By GEORGE BITA
New Vision will, until October 3, publish articles on individuals and organisations that have dedicated their efforts to fighting malnutrition in the country a problem that affects up to 54% of children under 18 in Uganda
.Several babies at varying stages of development occupy the spacious compound at CMS village in Iganga district. Some of the children stagger about in a desperate bid to take their first steps. Others simply crawl or just sit and stare at passersby. Occasionally, the caretaker mothers pick up a couple of childrens to feed them in the numerous shelters.
These 35 vulnerable children being taken care of at Iganga Babies’ Home are abandoned toddlers; left by the roadsides or in dustbins by their parents at a very tender age. Sr. Eva Msuya, a Tanzanian nun and the in-charge of the facility, explains
that many of the babies are brought in by the Police when they are malnourished.
Msuya attributes child malnutrition to insufficient access to food, inadequate maternal care, improper sanitation and incompetent health services. “The ones in bad shape with swollen tummies, scaly skin and scanty hair are put on special diet right away. They are fed eight times a day,” Msuya, a member of the Little Sisters of St. Francis, narrates. “My mission as a missionary is to ensure the betterment of the lives of these underprivileged children. They need proper nutrition to grow up like any other child,” she says.
According to her, the special meal includes millet porridge mixed with silver fish (mukene) as well as groundnut paste, fruits, meat and eggs. “From our farm we get two litres of goat’s milk, which we dilute with safe water to make four litres as it is very concentrated. Goat’s milk is highly nutritious,” she explains. Also grown on the farm are cabbages, lettuce, tomatoes, bananas and pawpaws to ensure that the children get a balanced diet.
Dr. Rosette Kyohikira, a nutritionist, explains that goat’s milk has a significant quantity of colostrum-like substance, making it similar to breast milk. “The colostrum or first yellowish milk from breasts helps to improve the body’s immune system. This lessens disease occurrence in children,” Kyohikira says. Needless to say, breastfeeding is the best way to meet the nutritional needs in infants. Exclusive breastfeeding limits exposure to virulent microorganisms and reduces the baby’s risk of infection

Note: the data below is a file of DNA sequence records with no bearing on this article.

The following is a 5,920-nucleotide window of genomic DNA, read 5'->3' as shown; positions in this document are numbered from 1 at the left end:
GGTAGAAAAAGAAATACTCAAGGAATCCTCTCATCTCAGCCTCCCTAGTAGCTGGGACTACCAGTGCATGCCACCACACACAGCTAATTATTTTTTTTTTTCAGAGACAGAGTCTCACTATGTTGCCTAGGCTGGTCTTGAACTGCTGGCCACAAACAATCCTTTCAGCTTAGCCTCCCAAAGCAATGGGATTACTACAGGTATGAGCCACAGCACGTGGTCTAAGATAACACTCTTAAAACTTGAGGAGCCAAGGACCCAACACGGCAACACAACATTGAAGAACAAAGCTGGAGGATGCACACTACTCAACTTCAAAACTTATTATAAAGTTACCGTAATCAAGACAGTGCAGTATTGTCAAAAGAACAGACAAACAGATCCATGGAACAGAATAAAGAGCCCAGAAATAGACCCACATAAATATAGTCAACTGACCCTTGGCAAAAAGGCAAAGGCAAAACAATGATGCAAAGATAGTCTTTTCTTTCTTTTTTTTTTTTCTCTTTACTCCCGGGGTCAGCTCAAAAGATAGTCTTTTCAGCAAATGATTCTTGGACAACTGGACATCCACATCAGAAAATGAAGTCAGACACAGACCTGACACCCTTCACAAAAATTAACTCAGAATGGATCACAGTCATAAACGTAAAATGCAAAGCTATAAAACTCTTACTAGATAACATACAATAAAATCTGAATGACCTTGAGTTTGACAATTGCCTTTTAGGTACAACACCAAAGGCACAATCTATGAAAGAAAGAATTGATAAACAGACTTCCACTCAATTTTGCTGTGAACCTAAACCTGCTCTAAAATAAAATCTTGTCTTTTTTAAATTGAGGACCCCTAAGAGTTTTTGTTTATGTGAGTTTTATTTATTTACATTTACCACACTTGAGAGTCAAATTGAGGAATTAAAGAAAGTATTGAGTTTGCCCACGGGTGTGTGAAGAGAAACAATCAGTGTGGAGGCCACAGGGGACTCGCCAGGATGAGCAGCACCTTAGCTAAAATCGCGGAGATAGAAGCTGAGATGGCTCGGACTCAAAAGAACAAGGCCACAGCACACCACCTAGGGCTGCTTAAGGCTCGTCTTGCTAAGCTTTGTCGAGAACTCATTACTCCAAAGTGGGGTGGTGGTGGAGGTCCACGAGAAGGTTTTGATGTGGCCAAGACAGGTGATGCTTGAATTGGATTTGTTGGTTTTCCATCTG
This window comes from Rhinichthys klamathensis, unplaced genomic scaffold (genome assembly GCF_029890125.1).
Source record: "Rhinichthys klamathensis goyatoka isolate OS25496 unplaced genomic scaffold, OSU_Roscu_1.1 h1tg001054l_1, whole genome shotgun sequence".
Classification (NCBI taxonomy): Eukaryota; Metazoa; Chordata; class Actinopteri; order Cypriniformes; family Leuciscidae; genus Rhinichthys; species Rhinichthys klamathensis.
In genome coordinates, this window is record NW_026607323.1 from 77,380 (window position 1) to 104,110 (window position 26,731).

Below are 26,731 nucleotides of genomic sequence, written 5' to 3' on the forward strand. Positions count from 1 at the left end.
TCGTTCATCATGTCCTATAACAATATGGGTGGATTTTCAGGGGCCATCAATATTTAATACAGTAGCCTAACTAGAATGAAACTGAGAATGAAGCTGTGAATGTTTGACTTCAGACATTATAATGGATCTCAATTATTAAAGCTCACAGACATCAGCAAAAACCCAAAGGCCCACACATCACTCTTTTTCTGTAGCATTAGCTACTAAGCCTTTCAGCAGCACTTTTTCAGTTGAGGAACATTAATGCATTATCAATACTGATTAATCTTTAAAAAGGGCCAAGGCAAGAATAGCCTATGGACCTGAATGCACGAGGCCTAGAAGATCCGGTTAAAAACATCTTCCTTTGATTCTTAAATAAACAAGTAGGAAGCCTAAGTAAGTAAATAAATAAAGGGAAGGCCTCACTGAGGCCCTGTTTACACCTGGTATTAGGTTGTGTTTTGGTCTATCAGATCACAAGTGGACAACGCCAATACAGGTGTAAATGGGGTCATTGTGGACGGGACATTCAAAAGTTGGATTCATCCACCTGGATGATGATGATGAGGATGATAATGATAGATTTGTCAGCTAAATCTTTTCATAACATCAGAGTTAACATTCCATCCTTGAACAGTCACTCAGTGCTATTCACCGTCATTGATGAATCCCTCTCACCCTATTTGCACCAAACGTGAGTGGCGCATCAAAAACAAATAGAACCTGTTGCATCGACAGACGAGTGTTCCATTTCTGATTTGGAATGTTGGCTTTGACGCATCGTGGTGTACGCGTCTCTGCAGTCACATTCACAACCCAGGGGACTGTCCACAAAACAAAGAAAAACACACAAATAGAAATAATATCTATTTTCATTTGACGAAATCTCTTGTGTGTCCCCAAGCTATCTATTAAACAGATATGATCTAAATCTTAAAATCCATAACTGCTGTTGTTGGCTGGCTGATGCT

Nangobi, a caretaker, and some of the babies at the home
Many babies are not breastfed in the first hour after birth
According to Uganda Bureau of Statistics (UBOS), 2012, in Uganda only 52% of new-borns are breastfed in the first hour of life. Consequently, a large number of babies do not get the disease-protective benefits of colostrum. The cost of malnutrition in Uganda in terms of lives lost is huge. At least 360 infants reportedly die daily in Uganda and nutrition interventions can save approximately 120 babies per day
Views from Iganga Babies’ Home
The toddlers are put on special diet
Penina Nangobi, a caretaker mother of the abandoned children, says “Since we often get one or two-day old babies here and they have no mothers, we give them goat’s milk until they are six months old.” She adds that in the past, they would use substitutes like formula, but of late they have switched to goat’s milk.
Sr. Msuya commends friends and well-wishers who donate to the Iganga Babies Home for the support. “We depend on charity and are indebted to Kakira Sugar Works Ltd that provides a sack of sugar, rice, cooking oil and a carton of soap on a monthly basis. This helps us feed and clean the children well,” she says. Sr. Msuya explains that the babies often become anaemic, develop fever or diarrhoea and they require medical attention.
The Uganda National Household Survey (UNHS) 2009/2010 shows that in 2009 over 1.6 million clinical attendances associated with undernutrition of under five-year-old infants cost about sh525b. Similarly, about 943 million hours were lost in the same year because of absenteeism as a result of nutritionrelated illnesses and mortalities.
In monetary terms, it represents sh657b or 2.1% of the Gross Domestic Product. Kyohikira affirms that the majority of ailments in toddlers below five years can be avoided by provision of a balanced diet. She identifies a balanced diet as that which offers all the basic components necessary for normal growth like proteins, carbohydrates, vitamins, mineral salts and fats. About Sr. Msuya Msuya was born in Sae Catholic Diocese, Kilimanjaro region of Tanzania to Edward Msuya and Clare Mrutu.
After completing her A’ level studies she enrolled for a four-year religious training course at Changale Seminary. In 2004, she was sent to Uganda as a missionary of the Little Sisters of St. Francis and she became an administrator of Iganga Babies Home. “God deserves credit for the proper feeding of these children as he is the main driving force behind all this. Can we do any better if the Almighty decided otherwise?” Msuya asks. She has tried and her deeds speak volumes. However, it remains an uphill task as Msuya must be assured of sustainable charity to accomplish her mission of feeding the needy babies